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James Joyce, Ulysses, and the Construction of Jewish Identity: Culture, Biography, and 'the Jew' in Modernist Europe Paperback – Nov 13 1998


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"...at every turn this superb study introduces fresh perspectives on an important subject." James Joyce Literary Supplement

Book Description

Neil R. Davison argues that Joyce's lifelong encounter with pseudo-scientific, religious, and political discourse about 'the Jew' forms a unifying component of his career. Davison offers new biographical material to support the claim that 'the Jew' was a dynamic aspect of Joyce's imagination from youth to adulthood, and presents a detailed reading of Ulysses to show how Joyce confronts the controversy of 'race,' the psychology of internalized stereotype, and the contradictions of anti-Semitism in pre-Holocaust Europe.

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I sometimes think that it was an heroic sacrifice on [the Jews'] part when they refused to accept the Christian revelation. Read the first page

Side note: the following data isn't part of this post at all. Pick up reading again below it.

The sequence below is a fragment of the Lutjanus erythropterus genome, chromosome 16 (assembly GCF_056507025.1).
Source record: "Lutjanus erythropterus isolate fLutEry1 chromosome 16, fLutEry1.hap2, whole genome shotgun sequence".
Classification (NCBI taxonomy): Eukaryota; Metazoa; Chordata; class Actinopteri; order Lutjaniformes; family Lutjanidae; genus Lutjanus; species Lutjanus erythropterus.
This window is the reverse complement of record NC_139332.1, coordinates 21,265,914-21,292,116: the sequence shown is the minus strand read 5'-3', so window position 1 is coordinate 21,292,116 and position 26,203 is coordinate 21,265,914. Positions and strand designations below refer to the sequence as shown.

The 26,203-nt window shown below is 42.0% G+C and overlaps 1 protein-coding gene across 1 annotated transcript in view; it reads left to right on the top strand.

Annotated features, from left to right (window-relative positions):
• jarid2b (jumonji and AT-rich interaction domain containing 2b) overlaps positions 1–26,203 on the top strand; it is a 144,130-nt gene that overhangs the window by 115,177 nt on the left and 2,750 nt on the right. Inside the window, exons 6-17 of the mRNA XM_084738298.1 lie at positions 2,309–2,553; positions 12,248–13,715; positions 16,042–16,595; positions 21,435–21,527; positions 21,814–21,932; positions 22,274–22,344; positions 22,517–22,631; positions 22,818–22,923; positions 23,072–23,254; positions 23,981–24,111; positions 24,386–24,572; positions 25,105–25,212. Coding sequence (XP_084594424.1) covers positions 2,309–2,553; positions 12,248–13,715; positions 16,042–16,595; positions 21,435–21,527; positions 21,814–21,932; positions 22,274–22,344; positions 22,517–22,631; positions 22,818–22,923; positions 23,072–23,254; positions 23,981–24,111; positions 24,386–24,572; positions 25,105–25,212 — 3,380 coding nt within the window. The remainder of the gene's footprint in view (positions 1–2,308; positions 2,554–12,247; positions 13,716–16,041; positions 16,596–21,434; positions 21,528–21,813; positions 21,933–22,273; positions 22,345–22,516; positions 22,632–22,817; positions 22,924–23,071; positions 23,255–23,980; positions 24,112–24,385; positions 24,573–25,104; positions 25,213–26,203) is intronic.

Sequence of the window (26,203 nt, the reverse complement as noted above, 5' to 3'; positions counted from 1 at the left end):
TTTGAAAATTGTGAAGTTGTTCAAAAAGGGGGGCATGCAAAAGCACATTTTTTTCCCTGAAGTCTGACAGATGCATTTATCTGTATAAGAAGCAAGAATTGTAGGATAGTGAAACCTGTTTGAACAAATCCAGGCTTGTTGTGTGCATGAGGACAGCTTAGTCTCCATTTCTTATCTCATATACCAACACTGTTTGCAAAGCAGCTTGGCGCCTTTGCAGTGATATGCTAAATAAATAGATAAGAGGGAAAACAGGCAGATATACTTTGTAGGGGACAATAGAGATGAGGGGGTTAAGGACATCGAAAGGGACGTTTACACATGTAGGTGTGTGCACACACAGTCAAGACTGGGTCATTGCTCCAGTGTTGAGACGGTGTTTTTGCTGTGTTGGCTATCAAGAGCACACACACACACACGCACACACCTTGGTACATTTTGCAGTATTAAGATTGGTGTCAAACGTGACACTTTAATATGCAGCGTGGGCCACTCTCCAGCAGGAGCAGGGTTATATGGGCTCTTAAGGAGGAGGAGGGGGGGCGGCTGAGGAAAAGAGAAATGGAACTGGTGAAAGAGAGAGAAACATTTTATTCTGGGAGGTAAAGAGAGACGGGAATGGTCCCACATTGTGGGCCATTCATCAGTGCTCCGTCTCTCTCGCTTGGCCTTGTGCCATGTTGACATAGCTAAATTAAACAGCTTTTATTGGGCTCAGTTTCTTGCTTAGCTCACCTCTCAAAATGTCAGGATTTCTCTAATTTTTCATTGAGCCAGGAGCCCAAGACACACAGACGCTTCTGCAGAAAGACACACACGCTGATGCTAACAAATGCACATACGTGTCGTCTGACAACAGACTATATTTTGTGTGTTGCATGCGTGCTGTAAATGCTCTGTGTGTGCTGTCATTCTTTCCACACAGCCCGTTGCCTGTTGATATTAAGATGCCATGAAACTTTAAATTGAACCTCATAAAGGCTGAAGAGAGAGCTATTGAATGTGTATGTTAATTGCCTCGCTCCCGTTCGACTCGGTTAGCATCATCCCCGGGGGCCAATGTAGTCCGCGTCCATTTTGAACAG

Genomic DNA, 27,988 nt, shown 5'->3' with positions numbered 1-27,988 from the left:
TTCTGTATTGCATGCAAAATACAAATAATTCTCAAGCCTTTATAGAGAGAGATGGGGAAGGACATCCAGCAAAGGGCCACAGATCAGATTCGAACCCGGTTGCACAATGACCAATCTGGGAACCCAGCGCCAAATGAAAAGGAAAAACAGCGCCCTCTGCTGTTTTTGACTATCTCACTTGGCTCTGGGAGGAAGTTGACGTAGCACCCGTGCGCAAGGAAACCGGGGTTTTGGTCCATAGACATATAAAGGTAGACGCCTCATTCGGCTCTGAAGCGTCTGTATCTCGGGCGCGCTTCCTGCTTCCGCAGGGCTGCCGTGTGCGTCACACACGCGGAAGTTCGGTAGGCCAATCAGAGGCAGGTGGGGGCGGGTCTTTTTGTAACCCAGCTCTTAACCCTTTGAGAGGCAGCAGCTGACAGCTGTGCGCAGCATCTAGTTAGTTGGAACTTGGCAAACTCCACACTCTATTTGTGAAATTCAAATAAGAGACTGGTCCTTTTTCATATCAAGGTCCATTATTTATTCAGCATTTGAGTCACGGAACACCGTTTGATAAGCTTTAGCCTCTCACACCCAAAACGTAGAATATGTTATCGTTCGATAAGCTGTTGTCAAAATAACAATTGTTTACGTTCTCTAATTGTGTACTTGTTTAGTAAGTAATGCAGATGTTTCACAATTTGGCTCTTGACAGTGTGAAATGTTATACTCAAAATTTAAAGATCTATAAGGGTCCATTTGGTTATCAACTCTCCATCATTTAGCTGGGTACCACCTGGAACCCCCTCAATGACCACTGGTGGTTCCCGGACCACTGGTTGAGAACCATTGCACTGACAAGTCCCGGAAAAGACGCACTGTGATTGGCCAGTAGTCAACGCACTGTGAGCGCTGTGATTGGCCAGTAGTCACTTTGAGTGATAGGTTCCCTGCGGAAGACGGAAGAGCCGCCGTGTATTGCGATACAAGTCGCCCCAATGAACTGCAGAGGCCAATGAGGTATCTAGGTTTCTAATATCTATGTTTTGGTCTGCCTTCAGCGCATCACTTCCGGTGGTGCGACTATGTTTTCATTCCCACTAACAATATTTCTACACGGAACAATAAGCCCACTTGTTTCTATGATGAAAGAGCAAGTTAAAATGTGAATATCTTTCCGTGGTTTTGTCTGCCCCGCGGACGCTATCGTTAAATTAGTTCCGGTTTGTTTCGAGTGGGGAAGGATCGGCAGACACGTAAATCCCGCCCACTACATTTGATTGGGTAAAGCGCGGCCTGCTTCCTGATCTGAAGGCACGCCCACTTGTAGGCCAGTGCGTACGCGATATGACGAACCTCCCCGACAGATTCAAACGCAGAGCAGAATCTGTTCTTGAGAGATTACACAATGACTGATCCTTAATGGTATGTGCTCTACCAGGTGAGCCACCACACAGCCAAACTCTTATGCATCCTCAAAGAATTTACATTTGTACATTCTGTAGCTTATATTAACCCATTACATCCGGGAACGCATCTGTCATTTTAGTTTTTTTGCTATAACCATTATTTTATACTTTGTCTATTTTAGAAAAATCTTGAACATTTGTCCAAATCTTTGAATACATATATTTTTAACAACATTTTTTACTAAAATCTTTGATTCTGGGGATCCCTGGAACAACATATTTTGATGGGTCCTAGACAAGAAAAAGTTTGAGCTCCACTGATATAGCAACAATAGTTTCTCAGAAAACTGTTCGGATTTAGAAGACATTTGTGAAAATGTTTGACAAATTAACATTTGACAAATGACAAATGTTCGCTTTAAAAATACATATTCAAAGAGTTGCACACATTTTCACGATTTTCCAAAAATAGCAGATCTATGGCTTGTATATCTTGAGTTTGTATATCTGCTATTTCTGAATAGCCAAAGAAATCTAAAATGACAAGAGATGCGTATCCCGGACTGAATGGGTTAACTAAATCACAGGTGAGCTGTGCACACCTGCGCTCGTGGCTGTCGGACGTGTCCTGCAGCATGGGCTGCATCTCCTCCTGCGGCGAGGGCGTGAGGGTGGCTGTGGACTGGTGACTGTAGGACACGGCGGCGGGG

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Front Cover | Copyright | Table of Contents | Excerpt | Index | Back Cover
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3 of 5 people found the following review helpful
Superb account of Joyce's perceptions of Jews. Sept. 3 1998
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Format: Paperback
An essential guide to understanding Bloom's perception of himself. Davison makes it clear that Joyce's undrstanding of Jews was fluid.


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